9/11 – Dead Birds. On the Ground. Lost

2001 (after 9/11)
C-Prints
20 x 25 cm – 24 x 30 cm – (8 x 10″ – 11 x 14 “)

This series is about dead birds from glass collisions at the World Trade Center buildings, which occurred primarily during spring and early fall migration 2001 – (see text below)


Die Bilder zeigen tote Vögel der Frühjahrs- und frühen Herbstmigration 2001, die rund um das World Trade Center in New York jeweils frühmorgens von Volunteers der Audubon Society aufgelesen wurden – (siehe Text unten)

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In May (2001), I came across an article in Metropolis about bird-glass collisions at the WTC. Having done already two series with (living) birds (Coordinates. Nomads / Nomads II) I was very interested in that subject. I got in contact with volunteers from the Audubon Society in New York, who every morning during migration, collected the dead and injured birds, which have crashed into the tall buildings.

To me, the symbolic potential of a bird, its myth, which also consists of the idea of freedom, its beauty, its closeness to the sky, to the ‘Gods’, its – at least to me – almost mysterious (or let’s say incredible) sense of direction suddenly stood in contrast with what happened to some of them on their migration. They collided with another symbol – the Twin Towers: proof of the human will and ability to build, to build skyscrapers (almost literally), to create, to shape, to form or transform man-made material into three-dimensional space.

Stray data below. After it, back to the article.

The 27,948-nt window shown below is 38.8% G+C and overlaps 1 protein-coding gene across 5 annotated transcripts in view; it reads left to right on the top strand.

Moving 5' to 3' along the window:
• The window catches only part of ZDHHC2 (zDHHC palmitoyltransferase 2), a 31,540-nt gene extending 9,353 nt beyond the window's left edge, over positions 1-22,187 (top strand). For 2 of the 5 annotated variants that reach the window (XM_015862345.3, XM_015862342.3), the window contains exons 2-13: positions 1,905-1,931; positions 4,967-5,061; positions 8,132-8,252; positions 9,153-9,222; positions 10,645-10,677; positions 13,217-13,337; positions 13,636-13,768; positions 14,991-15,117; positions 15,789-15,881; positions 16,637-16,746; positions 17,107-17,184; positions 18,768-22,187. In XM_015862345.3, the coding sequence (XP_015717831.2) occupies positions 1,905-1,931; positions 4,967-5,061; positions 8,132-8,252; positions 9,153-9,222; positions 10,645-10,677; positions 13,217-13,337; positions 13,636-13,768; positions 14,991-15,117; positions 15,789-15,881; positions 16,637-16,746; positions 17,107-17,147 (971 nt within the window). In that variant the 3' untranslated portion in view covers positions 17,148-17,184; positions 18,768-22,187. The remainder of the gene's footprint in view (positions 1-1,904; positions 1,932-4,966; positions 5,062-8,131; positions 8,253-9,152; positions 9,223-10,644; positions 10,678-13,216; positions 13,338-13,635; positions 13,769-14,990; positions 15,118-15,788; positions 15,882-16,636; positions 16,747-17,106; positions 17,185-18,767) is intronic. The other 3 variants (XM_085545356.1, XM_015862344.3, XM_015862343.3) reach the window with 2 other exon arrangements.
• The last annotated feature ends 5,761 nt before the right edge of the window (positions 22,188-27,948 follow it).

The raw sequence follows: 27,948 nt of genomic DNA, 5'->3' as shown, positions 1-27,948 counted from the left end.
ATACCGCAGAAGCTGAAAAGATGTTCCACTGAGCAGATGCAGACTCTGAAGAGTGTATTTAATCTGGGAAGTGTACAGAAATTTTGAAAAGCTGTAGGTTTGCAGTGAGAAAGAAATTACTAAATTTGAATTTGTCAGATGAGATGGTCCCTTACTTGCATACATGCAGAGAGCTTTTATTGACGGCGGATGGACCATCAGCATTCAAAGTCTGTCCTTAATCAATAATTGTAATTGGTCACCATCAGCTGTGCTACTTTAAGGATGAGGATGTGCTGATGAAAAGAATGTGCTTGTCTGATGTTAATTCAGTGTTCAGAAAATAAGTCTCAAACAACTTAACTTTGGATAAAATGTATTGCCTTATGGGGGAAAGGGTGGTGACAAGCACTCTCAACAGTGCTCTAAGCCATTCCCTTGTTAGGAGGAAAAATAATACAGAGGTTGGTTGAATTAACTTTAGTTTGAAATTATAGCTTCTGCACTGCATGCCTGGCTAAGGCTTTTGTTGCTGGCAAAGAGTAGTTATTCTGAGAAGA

Even though glass collisions occur everywhere and birds are not primarily killed at skyscraper sites, the WTC was somehow more lethal than other sites due to its specific environmental conditions such as open site, lighting environment, amount of glass sheets, visible habitat through the glass, reflections, and the nightlights on top of the buildings.

The birds killed at such sites are primarily nighttime migrants. Usually steering by the stars, they get irritated by city lights or their reflections in the glass when the sky is covered. Unable to recognize glass as an obstacle, they fly into it and crash. In addition – birds always tend to fly towards the light – they got very disoriented by spotlights atop of the WTC towers, they circled these lights for hours and hours until exhaustion, fell to the ground, got injured or died.